How Basic Income Could Unlock Humanity's Altruism and Creativity
Universal Basic Income an expensive system to be sure, but social justice commentator Eva Cox argues that the societal returns will be worth the investment.
It’s difficult to deny the attractive qualities a Universal Basic Income (UBI) holds. A radical policy such as this could right many of the inequalities that exist in our societies, says Eva Cox, a former program director of Social Inquiry at the University of Technology, Sydney.
“Brought together, it is clear that a Universal Basic Income (UBI), if implemented appropriately, could help address historic gender, race and material inequities,” Cox wrote in an essay for the Green Institute, titled Why a Universal Basic Income Can Address Historic, Gender and Material Inequities (pdf).
She argues there’s a bias in how we calculate the GDP, which does not account for many unpaid activities that contribute to the health of our society and economy. “My case for changing the paid work bias is based on wider traditions that recognize the value of widely diverse ways of living and contributing to the common good and personal wellbeing.”
At its core, the purpose of a UBI is to create opportunity and freedom where it formerly never existed. It would help ease the frustration many factory workers in America’s heartland are facing with the rise of automation and give those in poverty a chance for something better. This movement has a message centered around creating a fair start for everyone, and challenging misconceptions surrounding the very nature of work. It’s an idea that has had promising outcomes for society in at least one past study.
But many economists question its practicality. It’s an expensive system to be sure, which is why many countries (the Netherlands, Finland, and Canada) are launching pilot programs to test how it might best be implemented and whether the return is worth the investment.
Cox argues that a UBI would not only recognize the unpaid contributions people already make through volunteer projects and societal demands, it could also encourage its expansion. “It would allow people to redirect some of their energies to unpaid roles, encourage creativity, enterprise and goodwill,” writes Cox. She continues:
"If we accept officially that people are not essentially lazy or work-shy, we can change the current assumption that welfare payments need to be mean and stigmatising, with sexist and racist overtones. Removing requirements to search for paid work or prove incapacity, would enable many more people to feel value and return a sense of agency."
Universal Basic Income is an idea that has long been discussed by history's great thinkers, but is finally being tested. Whether its time has come is still being debated and trialled, but many hope it can narrow the inequality that causes so much societal tension. The proof of its worth will be in the data.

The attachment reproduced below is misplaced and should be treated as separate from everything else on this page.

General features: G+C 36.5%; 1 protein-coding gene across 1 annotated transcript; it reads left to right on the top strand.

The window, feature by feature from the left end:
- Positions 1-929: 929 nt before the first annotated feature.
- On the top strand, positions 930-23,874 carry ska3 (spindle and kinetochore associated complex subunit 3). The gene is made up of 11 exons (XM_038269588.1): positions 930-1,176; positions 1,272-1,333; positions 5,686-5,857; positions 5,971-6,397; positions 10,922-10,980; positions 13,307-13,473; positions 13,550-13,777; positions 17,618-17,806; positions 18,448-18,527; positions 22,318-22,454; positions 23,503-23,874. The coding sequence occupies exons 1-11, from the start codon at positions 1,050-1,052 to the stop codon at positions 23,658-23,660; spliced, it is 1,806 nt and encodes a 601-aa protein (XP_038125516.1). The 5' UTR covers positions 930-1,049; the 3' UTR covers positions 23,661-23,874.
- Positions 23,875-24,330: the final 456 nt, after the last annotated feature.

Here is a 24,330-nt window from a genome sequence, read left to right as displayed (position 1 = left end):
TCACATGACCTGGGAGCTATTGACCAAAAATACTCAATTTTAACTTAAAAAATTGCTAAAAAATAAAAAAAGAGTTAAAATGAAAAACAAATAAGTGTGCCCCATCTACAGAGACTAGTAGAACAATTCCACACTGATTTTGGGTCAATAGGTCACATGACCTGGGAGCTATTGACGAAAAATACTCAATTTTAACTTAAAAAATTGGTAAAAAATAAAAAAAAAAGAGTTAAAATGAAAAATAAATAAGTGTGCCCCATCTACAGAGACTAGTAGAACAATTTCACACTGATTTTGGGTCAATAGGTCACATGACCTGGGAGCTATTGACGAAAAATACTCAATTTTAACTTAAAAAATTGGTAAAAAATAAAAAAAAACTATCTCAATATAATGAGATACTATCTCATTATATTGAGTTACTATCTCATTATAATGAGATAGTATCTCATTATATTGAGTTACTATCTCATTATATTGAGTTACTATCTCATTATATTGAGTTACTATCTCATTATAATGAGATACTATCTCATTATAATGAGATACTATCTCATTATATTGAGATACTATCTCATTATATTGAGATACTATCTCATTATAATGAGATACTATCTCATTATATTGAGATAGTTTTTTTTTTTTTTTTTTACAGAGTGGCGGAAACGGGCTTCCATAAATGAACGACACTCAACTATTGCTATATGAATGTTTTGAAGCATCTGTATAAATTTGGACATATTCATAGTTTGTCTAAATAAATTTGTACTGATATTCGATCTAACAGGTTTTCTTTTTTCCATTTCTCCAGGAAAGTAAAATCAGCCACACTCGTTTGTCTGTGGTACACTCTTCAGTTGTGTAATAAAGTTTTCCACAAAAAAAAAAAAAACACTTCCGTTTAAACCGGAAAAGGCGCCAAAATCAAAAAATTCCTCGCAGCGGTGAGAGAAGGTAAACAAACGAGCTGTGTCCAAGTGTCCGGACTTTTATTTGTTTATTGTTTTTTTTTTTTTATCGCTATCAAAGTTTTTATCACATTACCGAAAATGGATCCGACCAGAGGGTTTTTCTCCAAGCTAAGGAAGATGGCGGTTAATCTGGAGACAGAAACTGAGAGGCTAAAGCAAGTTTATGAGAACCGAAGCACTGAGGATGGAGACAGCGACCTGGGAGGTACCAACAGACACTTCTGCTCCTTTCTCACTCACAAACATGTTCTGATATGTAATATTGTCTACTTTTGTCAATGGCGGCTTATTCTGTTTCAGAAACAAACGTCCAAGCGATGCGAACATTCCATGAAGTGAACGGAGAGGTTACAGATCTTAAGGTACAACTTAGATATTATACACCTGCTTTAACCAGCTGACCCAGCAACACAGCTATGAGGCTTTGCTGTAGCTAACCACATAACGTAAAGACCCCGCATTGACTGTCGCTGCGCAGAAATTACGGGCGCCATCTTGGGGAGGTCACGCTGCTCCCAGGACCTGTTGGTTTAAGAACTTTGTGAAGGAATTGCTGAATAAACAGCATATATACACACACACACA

What can 3D printing do for medicine? The "sky is the limit," says Northwell Health researcher Dr. Todd Goldstein.
- Medical professionals are currently using 3D printers to create prosthetics and patient-specific organ models that doctors can use to prepare for surgery.
- Eventually, scientists hope to print patient-specific organs that can be transplanted safely into the human body.
- Northwell Health, New York State's largest health care provider, is pioneering 3D printing in medicine in three key ways.
Elon Musk took issue with recent ideas for space exploration from Jeff Bezos.
- Elon Musk and Jeff Bezos have sparred over space exploration previously.
- Musk wants to focus on Mars while Bezos has the moon and space colonies as goals.
- In a recent tweet, Musk called out Bezos's plans for space colonies as unrealistic.
If you don't want to know anything about your death, consider this your spoiler warning.
- For centuries cultures have personified death to give this terrifying mystery a familiar face.
- Modern science has demystified death by divulging its biological processes, yet many questions remain.
- Studying death is not meant to be a morbid reminder of a cruel fate, but a way to improve the lives of the living.
- Push Past Negative Self-Talk: Give Yourself the Proper Fuel to Attack the World, with David Goggins, Former NAVY SealIf you've ever spent 5 minutes trying to meditate, you know something most people don't realize: that our minds are filled, much of the time, with negative nonsense. Messaging from TV, from the news, from advertising, and from difficult daily interactions pulls us mentally in every direction, insisting that we focus on or worry about this or that. To start from a place of strength and stability, you need to quiet your mind and gain control. For former NAVY Seal David Goggins, this begins with recognizing all the negative self-messaging and committing to quieting the mind. It continues with replacing the negative thoughts with positive ones.
SMARTER FASTER trademarks owned by The Big Think, Inc. All rights reserved.